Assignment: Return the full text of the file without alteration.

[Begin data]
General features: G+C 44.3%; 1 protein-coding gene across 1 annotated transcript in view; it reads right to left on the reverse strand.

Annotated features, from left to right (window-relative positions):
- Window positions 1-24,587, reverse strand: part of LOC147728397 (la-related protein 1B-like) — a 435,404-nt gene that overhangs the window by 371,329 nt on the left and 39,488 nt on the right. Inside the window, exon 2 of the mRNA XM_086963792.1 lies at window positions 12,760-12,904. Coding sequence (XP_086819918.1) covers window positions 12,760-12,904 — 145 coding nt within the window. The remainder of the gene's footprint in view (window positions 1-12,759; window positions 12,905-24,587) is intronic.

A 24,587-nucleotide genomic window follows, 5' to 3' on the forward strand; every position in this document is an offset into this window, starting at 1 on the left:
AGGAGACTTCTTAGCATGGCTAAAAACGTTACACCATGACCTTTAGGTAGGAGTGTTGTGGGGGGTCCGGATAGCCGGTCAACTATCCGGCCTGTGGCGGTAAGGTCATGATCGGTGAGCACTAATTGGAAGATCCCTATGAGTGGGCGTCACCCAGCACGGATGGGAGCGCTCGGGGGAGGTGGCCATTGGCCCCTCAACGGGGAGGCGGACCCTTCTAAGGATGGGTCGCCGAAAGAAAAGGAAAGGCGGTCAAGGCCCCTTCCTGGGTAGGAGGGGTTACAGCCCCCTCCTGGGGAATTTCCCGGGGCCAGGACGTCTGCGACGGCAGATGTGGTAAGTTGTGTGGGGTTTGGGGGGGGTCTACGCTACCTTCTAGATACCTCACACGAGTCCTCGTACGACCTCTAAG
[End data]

General features: G+C 44.3%; 1 protein-coding gene across 1 annotated transcript in view; it reads right to left on the reverse strand.

Annotated features, from left to right (window-relative positions):
- Window positions 1-24,587, reverse strand: part of LOC147728397 (la-related protein 1B-like) — a 435,404-nt gene that overhangs the window by 371,329 nt on the left and 39,488 nt on the right. Inside the window, exon 2 of the mRNA XM_086963792.1 lies at window positions 12,760-12,904. Coding sequence (XP_086819918.1) covers window positions 12,760-12,904 — 145 coding nt within the window. The remainder of the gene's footprint in view (window positions 1-12,759; window positions 12,905-24,587) is intronic.

A 24,587-nucleotide genomic window follows, 5' to 3' on the forward strand; every position in this document is an offset into this window, starting at 1 on the left:
AGGAGACTTCTTAGCATGGCTAAAAACGTTACACCATGACCTTTAGGTAGGAGTGTTGTGGGGGGTCCGGATAGCCGGTCAACTATCCGGCCTGTGGCGGTAAGGTCATGATCGGTGAGCACTAATTGGAAGATCCCTATGAGTGGGCGTCACCCAGCACGGATGGGAGCGCTCGGGGGAGGTGGCCATTGGCCCCTCAACGGGGAGGCGGACCCTTCTAAGGATGGGTCGCCGAAAGAAAAGGAAAGGCGGTCAAGGCCCCTTCCTGGGTAGGAGGGGTTACAGCCCCCTCCTGGGGAATTTCCCGGGGCCAGGACGTCTGCGACGGCAGATGTGGTAAGTTGTGTGGGGTTTGGGGGGGGTCTACGCTACCTTCTAGATACCTCACACGAGTCCTCGTACGACCTCTAAG